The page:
Vietnam’s Mekong Delta is one of the world’s most at-risk areas from the effects of climate change, posing challenges both for its environment and population in years to come.
Local communities are affected by rising sea levels and the intrusion of salinity into farmland. More than half of Vietnam’s rice production, 70% of its aquaculture and one third of its GDP are generated in the Delta, which is home to 20 million people. Increasing salinization, an upsurge in global temperatures causing droughts and floods in the Mekong region, erratic seasonal weather variations, the destruction of coastal mangrove forests and the reduced flow of the Mekong River (a consequence of upriver dam projects) – poses significant threats to the future of Vietnam’s rice basket.
While long-term approaches and large foreign-funded implementation projects garner most of the spotlight, Vietnamese experts are leading the way in research and solutions at the local level.
Dr. Duong Van Ni from Can Tho University is one of those experts. To help both agricultural and shrimp farmers, he has developed a handheld plastic device that allows farmers to test salinity in the water before it reaches their rice paddy and shrimp ponds.
The simple instrument contains a small float. If this float rises to the top when water is poured into the device, its salt content is too high and could destroy their crop. If the float sinks, the water is safe. The farmers use text messages to relay their findings to a central database at at the university where the information is collected and used to warn other farmers in the area. Over the years this system has created a vital data set on the salinity of the Mekong Delta and has helped map the region’s worst affected areas.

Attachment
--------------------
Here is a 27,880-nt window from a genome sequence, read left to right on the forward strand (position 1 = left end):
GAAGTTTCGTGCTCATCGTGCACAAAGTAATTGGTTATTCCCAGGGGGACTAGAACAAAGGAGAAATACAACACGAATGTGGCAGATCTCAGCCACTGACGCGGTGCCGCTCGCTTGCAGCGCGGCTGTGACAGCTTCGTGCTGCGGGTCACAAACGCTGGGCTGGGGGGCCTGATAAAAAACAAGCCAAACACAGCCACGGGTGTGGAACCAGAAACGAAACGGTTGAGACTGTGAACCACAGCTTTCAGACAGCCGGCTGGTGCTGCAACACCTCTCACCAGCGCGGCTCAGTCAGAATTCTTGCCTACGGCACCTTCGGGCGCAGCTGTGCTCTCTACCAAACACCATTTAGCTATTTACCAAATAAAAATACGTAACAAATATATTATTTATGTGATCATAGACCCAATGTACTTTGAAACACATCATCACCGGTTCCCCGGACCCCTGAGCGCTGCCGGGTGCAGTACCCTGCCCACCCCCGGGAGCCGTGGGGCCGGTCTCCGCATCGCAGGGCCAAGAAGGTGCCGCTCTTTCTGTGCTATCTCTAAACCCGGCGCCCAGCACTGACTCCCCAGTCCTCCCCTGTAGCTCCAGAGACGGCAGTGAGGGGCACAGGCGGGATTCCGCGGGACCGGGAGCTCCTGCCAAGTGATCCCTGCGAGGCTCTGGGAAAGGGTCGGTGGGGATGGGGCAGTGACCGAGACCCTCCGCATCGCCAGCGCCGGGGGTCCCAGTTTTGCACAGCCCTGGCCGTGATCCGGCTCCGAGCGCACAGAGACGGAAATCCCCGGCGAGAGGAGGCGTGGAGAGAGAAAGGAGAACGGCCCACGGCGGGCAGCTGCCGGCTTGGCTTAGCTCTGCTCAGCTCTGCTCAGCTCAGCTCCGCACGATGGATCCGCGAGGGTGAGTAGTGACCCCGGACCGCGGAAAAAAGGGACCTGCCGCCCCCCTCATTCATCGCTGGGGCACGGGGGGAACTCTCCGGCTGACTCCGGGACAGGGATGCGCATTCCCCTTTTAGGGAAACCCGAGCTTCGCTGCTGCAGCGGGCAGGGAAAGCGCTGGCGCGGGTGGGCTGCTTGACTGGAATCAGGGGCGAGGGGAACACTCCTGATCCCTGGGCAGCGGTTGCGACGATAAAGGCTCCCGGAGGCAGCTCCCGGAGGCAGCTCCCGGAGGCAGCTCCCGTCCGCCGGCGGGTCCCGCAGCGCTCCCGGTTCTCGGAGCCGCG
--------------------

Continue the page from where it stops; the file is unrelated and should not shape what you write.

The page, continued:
In the past salty water seldom intruded more than 20 kilometers inland. But with rising sea levels research now suggests it is encroaching on average 80 kilometers. This is creating serious challenges for those living off the land. Countless people in the region have lost significant chunks of arable land or have become victims of powerful typhoons.
Dr. Ni isn’t the only one concerned enough to focus on trying to help with mitigation of and adaptation to environmental changes. Others work tirelessly to stress the Delta’s importance and to find out what needs to be done to protect it.